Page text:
Hi! My name is Tiwa, you may have seen a few of my posts here on Brittle Paper. I’m currently in my final year of undergraduate studies in International Studies and English, and like most people I know, I am aspiring to make an impact in this world. How? At 18 I don’t have everything figured out yet, but I know that I want to use my words to tell important stories, I want to grow my skills, interests and passion in order to help people the best way I can, and I want to take advantage of every opportunity that I can to make a difference, so help me God.  I only recently joined the Brittle Paper team and thus far, it has been an absolute joy. I think Ainehi is a Queen and I think magic is unfolding right here, in front of our very eyes.

This summer, I got the incredible privilege to spend a month in upstate New York learning with some of the country’s finest writers. It was a tremendous experience in ways that I find difficult to articulate.

How it happened: My creative writing professor at the University of Kentucky, Julia Johnson asked me if I would like to spend a month in New York, and I said yes, of course! I would have been out of my mind not to. She went ahead to nominate me for a scholarship, and I was accepted into the New York State Summer Writers Institute at Skidmore College.

The months that followed my acceptance had me really nervous and unsure of what to expect. I googled the program multiple times and went to the extent of going past the first few pages of Google results for even obscure references to the program. As I wound up what was a very emotionally trying semester for me (for a multitude of reasons I won’t bore you with) I could barely quell my anticipation. And then it was time; I put all my crap in a box and headed to New York.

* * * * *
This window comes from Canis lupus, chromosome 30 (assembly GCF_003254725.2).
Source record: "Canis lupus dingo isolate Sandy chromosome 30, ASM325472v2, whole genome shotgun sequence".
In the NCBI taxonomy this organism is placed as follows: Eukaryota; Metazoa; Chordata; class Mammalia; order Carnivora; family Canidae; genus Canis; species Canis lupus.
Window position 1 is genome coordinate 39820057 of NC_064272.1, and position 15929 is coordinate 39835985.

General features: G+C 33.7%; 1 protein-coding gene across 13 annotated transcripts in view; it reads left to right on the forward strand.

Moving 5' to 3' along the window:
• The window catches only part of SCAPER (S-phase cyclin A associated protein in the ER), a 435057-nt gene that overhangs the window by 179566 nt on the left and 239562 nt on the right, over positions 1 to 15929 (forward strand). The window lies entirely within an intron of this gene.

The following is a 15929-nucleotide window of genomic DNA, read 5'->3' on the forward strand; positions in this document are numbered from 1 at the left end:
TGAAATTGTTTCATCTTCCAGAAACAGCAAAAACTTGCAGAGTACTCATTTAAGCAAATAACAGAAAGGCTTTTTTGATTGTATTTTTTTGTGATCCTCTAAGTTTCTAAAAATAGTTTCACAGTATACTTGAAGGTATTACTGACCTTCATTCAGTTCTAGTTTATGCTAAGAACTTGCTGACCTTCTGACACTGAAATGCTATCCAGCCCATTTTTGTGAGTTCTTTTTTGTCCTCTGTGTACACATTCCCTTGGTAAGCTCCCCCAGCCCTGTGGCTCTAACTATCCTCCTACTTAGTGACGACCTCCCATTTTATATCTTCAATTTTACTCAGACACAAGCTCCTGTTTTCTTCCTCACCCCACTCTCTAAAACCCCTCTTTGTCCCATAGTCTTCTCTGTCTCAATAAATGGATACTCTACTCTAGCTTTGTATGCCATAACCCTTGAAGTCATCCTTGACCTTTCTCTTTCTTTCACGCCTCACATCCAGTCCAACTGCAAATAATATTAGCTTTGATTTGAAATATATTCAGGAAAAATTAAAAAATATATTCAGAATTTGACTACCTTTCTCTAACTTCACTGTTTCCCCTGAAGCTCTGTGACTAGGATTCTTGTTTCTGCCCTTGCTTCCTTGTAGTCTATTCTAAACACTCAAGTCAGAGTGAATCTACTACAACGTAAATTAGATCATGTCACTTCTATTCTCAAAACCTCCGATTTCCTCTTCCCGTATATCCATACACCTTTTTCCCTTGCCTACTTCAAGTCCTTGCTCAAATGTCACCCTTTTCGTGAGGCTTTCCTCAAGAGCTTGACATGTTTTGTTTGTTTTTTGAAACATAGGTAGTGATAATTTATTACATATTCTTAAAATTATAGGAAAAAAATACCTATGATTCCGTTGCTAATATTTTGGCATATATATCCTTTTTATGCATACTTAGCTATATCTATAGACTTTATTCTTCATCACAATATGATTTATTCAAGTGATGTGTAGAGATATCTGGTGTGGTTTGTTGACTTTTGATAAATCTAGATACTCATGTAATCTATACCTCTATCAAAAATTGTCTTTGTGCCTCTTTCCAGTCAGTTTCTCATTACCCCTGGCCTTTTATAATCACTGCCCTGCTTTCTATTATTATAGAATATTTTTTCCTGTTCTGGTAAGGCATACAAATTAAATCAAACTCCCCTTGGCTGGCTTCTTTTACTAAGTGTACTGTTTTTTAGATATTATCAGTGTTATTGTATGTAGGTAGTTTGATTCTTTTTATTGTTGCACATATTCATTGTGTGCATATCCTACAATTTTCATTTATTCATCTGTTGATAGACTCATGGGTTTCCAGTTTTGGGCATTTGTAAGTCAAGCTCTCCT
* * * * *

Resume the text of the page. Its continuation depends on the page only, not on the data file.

(c) Jim McLaughlin

The Area: I first fell in love with the small, quintessential Skidmore campus. Coming from a much larger school, it was very new to me. I loved the view of the mountains from my window, the way the sun streamed in in the afternoon, and that the woods were right there, with trails for my walking pleasure (though I only went there once tbh).




The campus is only a couple of minutes walk from Downtown Saratoga and it is a very pretty walk. There are some huge beautiful houses on the way which make the walk there somewhat..distracting (I started reconsidering my career path at points. Why didn’t I study accounting or Medicine or Business? I know I can be passionate about numbers. JK. JK.).



The Program Itself: was tremendous. Really. I had learned from the website that the program had students ranging from 19 to 90 years old but I was still mildly surprised to see elderly people who were still very passionate about their work. One of my house mates, Lin is a grandmother, and one of the warmest, kindest people I’ve ever met.

The program is structured so that you have class three days a week and craft sessions (basically Q&A with writers) the other two. We had readings from faculty as well as visiting writers daily. It was very consuming and intensive but also really, really amazing. I mean, that mind-blowing proximity to excellence. What makes the program so special is not just the calibre of writers that came, but the fact that they lingered around to answer questions about their work and give counsel. It was very intimidating at first to meet really accomplished writers but it was easier that everyone else was equally intimidated. 🙂